The draft “Directive on Copyright in the Digital Single Market” is an important piece of European Union legislation designed to modernise copyright for the digital age. If passed, it will help ensure a much fairer deal for those working in the creative sector.
It shouldn’t be controversial but there has been significant and coordinated opposition across the EU to two parts of the draft Directive:
• Article 11, which introduces a new right for press publishers, and;
• Article 13, which requires certain online content-sharing services that allow users to upload copyright works, such as music and images, to obtain a licence from the rights holders or take measures to prevent their availability.
The campaign against Articles 11 and 13 has been characterised by misconception and misinformation, including claims that the directive will end the sharing of hyperlinks and introduce censorship. MEPs have been subject to intense, mass lobbying by activists, backed by internet giants who want to preserve their commercial advantage at the expense of creators whose content drives revenue on their platforms.
To find out what Articles 11 and 13 really say, read the British Copyright Council’s “Copyright directive paper 2 – the facts”.
We need your help!Copyright directive paper 2 – the facts
We need MEPs to support the Copyright Directive on 12 September. We are asking you therefore, to contact your own MEPs* and use your networks to spread the message that the new Copyright Directive will:
• help professional creators earn a livingCopyright Directive paper 4 – MEP letters
• make it easier for internet users to create, post and share content
• support investment, innovation and growth in the creative sector
• drive economic prosperity
*The BCC has produced sample letters for you to customise in “Copyright Directive paper 4 – MEP letters”, along with a spreadsheet showing how UK MEPs voted, organised by region and including their email addresses here.
Please note that MEPs have been deluged with emails from opponents of the campaign, very many of them automated. The more personalised your letters, the more effective they will be. Better still, we recommend that you send hard copy letters to MEPs, as these are much more likely to be
read. Address details can be found here.
There is a large suite of legislation currently underway in the EU under the heading of the Digital Single Market Strategy. There is a proposed EU directive on copyright and the Digital Single Market which, amongst other things, includes a section on fair remuneration in contracts of authors and performers and is largely good news for illustrators as it includes:
a. An appropriate level of transparency in contracts.
b. Windfall Clauses. If something does better an expected the illustrator shares in the profits.
c. Use it or Lose it rights. To stop rights being warehoused by commissioners certain rights (dramatisation / merchandising etc) should revert to the creator if they have not been exploited within a certain time period.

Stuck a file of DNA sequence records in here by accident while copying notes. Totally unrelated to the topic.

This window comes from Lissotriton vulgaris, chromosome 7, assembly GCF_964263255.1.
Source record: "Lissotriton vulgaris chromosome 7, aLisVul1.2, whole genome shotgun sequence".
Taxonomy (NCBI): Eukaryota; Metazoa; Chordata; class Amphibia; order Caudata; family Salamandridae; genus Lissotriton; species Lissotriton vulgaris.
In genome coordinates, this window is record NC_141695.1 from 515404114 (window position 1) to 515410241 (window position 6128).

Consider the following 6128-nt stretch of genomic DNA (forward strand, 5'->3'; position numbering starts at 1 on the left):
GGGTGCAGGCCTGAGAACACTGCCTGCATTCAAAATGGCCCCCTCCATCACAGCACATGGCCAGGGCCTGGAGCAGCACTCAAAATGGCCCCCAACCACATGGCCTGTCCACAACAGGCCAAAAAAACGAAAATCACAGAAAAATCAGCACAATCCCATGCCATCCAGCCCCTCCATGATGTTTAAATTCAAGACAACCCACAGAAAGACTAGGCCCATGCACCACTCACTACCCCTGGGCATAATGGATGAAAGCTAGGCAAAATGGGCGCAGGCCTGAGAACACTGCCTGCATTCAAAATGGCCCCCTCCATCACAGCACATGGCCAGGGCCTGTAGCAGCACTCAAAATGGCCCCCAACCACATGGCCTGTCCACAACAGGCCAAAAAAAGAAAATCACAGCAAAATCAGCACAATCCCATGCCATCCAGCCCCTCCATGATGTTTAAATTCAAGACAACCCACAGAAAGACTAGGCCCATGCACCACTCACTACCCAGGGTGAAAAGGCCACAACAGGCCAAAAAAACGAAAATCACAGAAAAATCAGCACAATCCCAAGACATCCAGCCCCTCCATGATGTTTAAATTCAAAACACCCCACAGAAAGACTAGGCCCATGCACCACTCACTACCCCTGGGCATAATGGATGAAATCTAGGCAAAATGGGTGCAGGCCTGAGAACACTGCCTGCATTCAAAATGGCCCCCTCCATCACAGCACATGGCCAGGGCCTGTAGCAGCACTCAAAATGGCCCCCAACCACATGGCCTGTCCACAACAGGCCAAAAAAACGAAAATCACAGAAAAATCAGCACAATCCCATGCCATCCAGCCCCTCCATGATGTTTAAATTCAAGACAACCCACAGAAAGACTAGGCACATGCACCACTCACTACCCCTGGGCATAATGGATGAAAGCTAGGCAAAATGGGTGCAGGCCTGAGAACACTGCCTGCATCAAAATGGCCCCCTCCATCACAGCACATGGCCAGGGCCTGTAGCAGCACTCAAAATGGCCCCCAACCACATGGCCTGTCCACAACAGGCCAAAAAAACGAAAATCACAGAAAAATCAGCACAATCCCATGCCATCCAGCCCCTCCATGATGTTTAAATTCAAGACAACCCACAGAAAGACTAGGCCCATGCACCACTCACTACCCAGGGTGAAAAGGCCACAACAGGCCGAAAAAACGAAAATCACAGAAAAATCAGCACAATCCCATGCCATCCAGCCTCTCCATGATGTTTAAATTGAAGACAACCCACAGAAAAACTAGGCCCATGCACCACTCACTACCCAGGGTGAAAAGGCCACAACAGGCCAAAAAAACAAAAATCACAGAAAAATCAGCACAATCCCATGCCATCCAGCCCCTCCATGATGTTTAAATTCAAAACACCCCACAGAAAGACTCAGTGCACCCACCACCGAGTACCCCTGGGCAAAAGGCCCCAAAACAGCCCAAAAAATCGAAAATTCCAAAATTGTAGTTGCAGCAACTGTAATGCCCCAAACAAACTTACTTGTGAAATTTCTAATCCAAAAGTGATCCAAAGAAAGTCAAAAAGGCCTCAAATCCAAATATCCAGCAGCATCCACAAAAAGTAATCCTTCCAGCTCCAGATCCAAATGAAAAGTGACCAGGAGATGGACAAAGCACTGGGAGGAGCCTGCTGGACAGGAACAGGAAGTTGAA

All of this is due to be passed as a Bill shortly before we leave Europe (and therefore become European law). We want to ensure that the UK benefits from it, and regardless of the timescale, that it is implemented into U.K. Law.
We know that the UK is going to have to negotiate some new trade deals and we are working to ensure that our excellent copyright will be a benchmark of great practise and an exportable asset – not something to be bartered.
Again we are working with the BCC and we know we will be closely aligned with other large players in film, music etc. who all rely on copyright to sustain their industries.
British illustration talent is commissioned across boundaries, from the USA, Europe and the rest of the world and we want to make sure there are no barriers to that.
AOI have written in July 2018 to the Department of International Trade (DIT) supporting the British Copyright Council’s international trade consideration feedback concerning the withdrawal from the European Union following a consultative meeting with the BCC, Intellectual Property Office and DIT.
Points include the importance of consultation on UK’s current copyright system regarding necessary modifications on withdrawal from the EU; that there must be level playing field between individual creators and online content-sharing services and other tech companies; that the UK should improve the streamlining of withholding tax procedures from other countries in trade agreements and that the UK’s strong copyright system be upheld. See the full document: DiT_TradeConsiderations_AsscOfIllus
The European Illustrators Forum is a pan European network offering a voice for illustration in Europe. It communicates the values of illustration and image making and furthers exchange of knowledge and critical debate between professional illustrators and their clients across Europe through conferences, exhibitions, research and education.
The AOI is a founding Member of EIF and sits on its board.